Vale of Tears

Is this Grief Contagious?



Is this Grief Contagious?

Courage is contagious. When a brave man takes a stand, the spines of others are often stiffened.
Billy Graham

Some of us worry deep down whether coming alongside people who are experiencing intense grief may not cause us to “catch” the grieving person’s heaviness – or at least to feel end up feeling weighed down. Don’t laugh, don’t despise, and above all, don’t be surprised. It is no idle myth that some husbands have been known to experience “sympathy” pangs when their wives are pregnant or in labour!

Neither is it unusual for a carer to start to take on the other person’s peculiarities of speech or gestures, or even some of their physical symptoms. In the case of married couples we are, after all, one flesh. If we find ourselves experiencing too strong a degree of identification, we may need to be set free from the power of this physical or emotional transference, for if we leave such things unchecked, they may come to seriously affect our whole personality.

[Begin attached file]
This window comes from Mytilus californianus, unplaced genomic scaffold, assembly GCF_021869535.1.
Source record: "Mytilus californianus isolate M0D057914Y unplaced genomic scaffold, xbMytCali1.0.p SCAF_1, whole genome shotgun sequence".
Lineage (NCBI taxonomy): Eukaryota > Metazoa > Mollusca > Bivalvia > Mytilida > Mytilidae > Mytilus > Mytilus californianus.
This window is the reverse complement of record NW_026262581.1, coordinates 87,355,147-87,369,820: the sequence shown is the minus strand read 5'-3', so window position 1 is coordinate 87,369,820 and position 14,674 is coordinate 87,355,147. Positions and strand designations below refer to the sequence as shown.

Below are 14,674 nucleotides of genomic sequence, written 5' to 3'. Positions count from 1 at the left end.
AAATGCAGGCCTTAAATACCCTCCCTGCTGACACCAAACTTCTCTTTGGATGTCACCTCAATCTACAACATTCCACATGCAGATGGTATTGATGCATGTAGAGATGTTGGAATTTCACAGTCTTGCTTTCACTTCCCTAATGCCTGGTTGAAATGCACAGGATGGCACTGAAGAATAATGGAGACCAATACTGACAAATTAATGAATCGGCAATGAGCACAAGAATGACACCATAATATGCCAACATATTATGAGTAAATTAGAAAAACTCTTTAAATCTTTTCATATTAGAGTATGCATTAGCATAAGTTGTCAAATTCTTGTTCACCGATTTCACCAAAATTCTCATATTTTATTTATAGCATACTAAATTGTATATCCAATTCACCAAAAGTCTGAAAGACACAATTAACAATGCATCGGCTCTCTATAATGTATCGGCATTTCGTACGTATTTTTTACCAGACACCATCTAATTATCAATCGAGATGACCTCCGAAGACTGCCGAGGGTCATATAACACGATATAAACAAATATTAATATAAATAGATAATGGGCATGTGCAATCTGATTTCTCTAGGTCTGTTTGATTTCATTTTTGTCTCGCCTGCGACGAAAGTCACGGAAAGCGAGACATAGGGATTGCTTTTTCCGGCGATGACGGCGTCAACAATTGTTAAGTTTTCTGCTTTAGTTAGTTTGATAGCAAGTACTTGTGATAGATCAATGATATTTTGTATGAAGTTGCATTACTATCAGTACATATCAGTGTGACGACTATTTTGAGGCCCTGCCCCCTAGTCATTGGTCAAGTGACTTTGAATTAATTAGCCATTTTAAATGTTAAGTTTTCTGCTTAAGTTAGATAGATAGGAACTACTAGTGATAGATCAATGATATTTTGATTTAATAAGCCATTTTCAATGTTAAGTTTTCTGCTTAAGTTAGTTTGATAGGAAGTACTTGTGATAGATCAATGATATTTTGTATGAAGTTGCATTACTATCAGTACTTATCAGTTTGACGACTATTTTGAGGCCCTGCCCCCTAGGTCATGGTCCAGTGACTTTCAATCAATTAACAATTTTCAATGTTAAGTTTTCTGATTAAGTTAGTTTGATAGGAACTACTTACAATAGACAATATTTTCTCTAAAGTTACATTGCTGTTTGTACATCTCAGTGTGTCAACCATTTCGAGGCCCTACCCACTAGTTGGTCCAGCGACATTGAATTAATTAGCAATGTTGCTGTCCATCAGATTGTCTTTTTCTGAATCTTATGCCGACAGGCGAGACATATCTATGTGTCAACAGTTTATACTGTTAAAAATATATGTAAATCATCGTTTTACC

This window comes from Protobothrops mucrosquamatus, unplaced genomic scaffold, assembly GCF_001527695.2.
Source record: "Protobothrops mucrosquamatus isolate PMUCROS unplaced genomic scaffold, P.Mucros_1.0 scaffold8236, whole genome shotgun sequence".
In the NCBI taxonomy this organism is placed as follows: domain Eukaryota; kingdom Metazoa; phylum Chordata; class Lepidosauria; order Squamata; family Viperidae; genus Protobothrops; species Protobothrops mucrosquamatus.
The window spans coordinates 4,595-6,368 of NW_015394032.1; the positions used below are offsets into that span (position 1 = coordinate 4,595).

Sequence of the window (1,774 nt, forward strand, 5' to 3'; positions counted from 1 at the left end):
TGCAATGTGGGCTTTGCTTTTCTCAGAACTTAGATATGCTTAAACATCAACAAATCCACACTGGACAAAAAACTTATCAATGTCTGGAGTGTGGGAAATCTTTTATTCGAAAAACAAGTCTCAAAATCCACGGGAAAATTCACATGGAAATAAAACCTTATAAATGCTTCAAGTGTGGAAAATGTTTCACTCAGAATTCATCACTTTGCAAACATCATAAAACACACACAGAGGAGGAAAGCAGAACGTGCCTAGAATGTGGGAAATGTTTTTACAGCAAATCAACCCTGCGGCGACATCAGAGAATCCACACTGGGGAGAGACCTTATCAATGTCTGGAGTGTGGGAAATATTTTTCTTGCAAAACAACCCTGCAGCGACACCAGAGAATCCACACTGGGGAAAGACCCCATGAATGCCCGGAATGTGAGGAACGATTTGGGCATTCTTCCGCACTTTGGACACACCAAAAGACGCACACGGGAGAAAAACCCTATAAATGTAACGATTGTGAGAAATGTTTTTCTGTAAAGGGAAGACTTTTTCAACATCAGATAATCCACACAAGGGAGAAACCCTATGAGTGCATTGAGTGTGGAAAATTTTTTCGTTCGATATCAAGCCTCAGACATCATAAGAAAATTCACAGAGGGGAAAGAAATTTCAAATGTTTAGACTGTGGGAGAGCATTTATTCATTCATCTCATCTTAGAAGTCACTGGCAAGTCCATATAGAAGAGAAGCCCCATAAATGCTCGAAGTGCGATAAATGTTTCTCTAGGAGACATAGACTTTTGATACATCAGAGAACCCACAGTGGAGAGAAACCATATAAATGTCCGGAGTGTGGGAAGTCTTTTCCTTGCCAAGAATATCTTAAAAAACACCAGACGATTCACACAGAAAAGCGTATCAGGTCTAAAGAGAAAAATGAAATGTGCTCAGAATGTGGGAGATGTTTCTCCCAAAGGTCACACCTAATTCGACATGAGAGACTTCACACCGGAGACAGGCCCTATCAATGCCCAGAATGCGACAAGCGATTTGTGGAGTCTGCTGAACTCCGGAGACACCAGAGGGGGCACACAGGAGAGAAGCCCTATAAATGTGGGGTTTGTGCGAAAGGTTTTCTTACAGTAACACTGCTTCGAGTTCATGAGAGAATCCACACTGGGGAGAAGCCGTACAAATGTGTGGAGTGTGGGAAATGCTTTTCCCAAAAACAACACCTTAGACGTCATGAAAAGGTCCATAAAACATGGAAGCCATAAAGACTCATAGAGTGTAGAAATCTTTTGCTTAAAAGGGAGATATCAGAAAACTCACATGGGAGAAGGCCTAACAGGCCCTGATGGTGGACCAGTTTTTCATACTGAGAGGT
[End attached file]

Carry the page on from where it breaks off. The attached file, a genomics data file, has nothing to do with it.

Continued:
Transference represents the shift of emotions from one person or object to another. It is a common sign that we are beginning to relate to people not as they really are, but as if they were some other person altogether – or to take on their characteristics.

“Flesh gives birth to flesh, but the Spirit gives birth to spirit” (John 3:6). If we find ourselves adopting someone else’s outlook on life uncritically, we may end up performing injudicious actions on their behalf. Such is the effect that both cults and dominant personalities can have on us. When we start looking to people to fulfil us in ways that in reality only God can do, we are asking too much of them, and may be heading into dangerous waters!

Reflect and Pray

Lord, set my soul and spirit free
from any transference that has drawn me
too closely into someone else’s orbit.

Where I have pulled someone else into mine,
forgive me and release them.

In Jesus’ name, Amen.